There are pygmies in Africa that believe they have smoked cannabis since the beginning of time.  Most countries in Africa have been growing cannabis for local consumption since the 1500’s.  Most of Africa has been forced to put resources into the prohibition of cannabis by international laws and trade.  European countries have a range of positions, though there is a general movement towards less enforcement of the laws.  In France, hemp has been grown for rolling and cigarette papers for years while the laws are tightly enforced.  In Britain there has been a slight loosening of the enforcement of the cannabis laws in some areas and while the medical uses seems to be widely accepted, there are no compassion clubs.  In fact, there are very few medical clubs in Europe.  Amsterdam stands out in the world as the most open cannabis city, followed by San Francisco, California and Nimbin, Australia, which has an annual festival in which cannabis plays a central part. The Hempfest in Seattle usually draws over 50,000 people and deserves some mention, too.   In 2006, San Francisco created a moratorium on the creation of new medical clubs because with 37 in operation already, city officials thought no more were needed.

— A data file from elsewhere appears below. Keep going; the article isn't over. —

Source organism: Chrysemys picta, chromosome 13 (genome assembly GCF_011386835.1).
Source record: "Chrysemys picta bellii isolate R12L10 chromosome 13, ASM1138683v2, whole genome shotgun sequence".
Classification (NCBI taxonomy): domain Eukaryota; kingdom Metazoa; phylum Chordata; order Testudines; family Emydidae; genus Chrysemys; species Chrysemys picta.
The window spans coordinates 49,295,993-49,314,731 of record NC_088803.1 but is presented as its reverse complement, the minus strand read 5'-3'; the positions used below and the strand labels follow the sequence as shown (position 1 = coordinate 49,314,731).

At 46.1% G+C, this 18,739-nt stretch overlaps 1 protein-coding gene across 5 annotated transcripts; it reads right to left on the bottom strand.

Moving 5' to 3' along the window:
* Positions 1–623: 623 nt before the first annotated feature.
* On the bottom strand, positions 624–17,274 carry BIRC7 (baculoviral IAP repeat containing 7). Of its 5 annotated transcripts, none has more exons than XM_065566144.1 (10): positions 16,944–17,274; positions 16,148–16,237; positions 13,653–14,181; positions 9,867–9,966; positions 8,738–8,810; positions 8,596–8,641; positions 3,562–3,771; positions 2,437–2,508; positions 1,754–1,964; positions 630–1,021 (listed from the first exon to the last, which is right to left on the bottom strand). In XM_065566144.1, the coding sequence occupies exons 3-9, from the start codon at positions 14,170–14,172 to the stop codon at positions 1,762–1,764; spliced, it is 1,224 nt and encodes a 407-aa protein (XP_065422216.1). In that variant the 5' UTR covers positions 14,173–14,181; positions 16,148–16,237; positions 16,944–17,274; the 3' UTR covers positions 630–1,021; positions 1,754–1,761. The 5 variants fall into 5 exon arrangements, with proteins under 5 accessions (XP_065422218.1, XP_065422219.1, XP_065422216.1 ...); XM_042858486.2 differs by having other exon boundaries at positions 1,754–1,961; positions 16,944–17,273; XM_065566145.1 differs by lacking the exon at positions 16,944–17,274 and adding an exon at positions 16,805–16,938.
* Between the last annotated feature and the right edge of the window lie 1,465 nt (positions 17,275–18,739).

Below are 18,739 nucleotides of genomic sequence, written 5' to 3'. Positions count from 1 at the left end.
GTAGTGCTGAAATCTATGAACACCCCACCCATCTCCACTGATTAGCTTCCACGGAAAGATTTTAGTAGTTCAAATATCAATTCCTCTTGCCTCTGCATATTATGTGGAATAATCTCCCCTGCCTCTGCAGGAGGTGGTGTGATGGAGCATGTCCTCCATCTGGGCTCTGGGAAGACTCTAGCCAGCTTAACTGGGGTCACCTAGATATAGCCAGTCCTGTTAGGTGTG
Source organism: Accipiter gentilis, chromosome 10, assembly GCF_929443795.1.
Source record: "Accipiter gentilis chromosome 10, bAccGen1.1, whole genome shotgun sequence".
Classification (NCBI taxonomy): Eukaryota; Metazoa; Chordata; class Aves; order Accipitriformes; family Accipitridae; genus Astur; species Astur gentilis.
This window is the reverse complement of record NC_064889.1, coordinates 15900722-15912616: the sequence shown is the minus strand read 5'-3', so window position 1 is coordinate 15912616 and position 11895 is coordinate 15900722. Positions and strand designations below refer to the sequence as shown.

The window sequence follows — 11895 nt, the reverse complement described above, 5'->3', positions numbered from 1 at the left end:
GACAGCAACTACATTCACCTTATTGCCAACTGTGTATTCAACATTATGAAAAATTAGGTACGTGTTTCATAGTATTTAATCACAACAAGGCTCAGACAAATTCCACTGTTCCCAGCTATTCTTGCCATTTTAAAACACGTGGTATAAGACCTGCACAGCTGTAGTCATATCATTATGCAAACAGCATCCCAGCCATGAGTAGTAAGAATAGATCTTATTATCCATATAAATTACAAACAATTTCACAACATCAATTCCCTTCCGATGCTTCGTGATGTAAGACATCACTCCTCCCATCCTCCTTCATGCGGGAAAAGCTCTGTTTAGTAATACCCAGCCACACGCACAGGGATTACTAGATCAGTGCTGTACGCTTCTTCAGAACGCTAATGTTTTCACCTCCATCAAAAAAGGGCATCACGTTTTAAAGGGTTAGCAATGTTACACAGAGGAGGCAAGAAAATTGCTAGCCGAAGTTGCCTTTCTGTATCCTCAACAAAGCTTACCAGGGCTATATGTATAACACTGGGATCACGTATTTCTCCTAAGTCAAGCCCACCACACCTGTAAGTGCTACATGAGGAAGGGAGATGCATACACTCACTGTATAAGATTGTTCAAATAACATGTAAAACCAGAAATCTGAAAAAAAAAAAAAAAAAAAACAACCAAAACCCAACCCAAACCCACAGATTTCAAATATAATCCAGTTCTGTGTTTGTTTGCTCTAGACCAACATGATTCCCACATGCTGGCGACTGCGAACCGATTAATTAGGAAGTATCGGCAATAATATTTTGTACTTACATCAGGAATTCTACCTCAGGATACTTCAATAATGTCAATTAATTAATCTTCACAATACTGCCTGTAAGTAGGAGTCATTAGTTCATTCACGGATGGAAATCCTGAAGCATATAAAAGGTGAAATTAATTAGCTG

Recently DEA officers have raided dozens of medical clubs in California, though hundreds still operate.  With over 750,000 arrested for simple possession last year, the US is the world’s largest consumer and producer of cannabis.  Jamaica seems to be reconsidering the cannabis laws.  Many countries in Central and South America are telling the US to stop exporting the drug war, though the Columbian government is still working close with Washington.  In 2006 Mexico almost legalized the possession of small amounts of all drugs until the US administration pressured them into dropping the proposed changes in law.  In a report released by the UN in 2007 the countries with the highest rates of cannabis consumption are Papua New Guinea (29.5%), Micronesia (29.1%), Ghana (21.5%), Zambia (17.7%), Canada (16.8%), Sierre Leone (16.1%), Cyprus (14.1%) and New Zealand (13.4%), with the Netherlands at 6.4%.  Lowest rates include Brazil (1.0%), China (0.7%), Japan (0.1%), Singapore (0.004%) and Korea (0.002%).  About 3.8% of the adults in the world consume cannabis.